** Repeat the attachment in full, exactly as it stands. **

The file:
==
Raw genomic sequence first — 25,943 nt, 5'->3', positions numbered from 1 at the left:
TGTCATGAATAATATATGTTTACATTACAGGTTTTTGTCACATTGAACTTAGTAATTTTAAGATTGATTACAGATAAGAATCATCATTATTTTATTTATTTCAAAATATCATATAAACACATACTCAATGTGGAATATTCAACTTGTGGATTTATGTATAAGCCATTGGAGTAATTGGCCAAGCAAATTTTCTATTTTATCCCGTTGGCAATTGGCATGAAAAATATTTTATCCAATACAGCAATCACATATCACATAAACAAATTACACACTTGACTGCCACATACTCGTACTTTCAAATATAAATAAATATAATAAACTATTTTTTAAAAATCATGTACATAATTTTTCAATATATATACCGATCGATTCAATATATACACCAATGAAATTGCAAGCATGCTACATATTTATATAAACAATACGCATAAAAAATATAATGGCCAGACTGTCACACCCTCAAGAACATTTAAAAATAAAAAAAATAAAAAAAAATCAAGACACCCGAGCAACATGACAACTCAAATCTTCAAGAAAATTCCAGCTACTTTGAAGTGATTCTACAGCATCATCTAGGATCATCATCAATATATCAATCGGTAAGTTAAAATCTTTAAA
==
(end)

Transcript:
Raw genomic sequence first — 25,943 nt, 5'->3', positions numbered from 1 at the left:
TGTCATGAATAATATATGTTTACATTACAGGTTTTTGTCACATTGAACTTAGTAATTTTAAGATTGATTACAGATAAGAATCATCATTATTTTATTTATTTCAAAATATCATATAAACACATACTCAATGTGGAATATTCAACTTGTGGATTTATGTATAAGCCATTGGAGTAATTGGCCAAGCAAATTTTCTATTTTATCCCGTTGGCAATTGGCATGAAAAATATTTTATCCAATACAGCAATCACATATCACATAAACAAATTACACACTTGACTGCCACATACTCGTACTTTCAAATATAAATAAATATAATAAACTATTTTTTAAAAATCATGTACATAATTTTTCAATATATATACCGATCGATTCAATATATACACCAATGAAATTGCAAGCATGCTACATATTTATATAAACAATACGCATAAAAAATATAATGGCCAGACTGTCACACCCTCAAGAACATTTAAAAATAAAAAAAATAAAAAAAAATCAAGACACCCGAGCAACATGACAACTCAAATCTTCAAGAAAATTCCAGCTACTTTGAAGTGATTCTACAGCATCATCTAGGATCATCATCAATATATCAATCGGTAAGTTAAAATCTTTAAA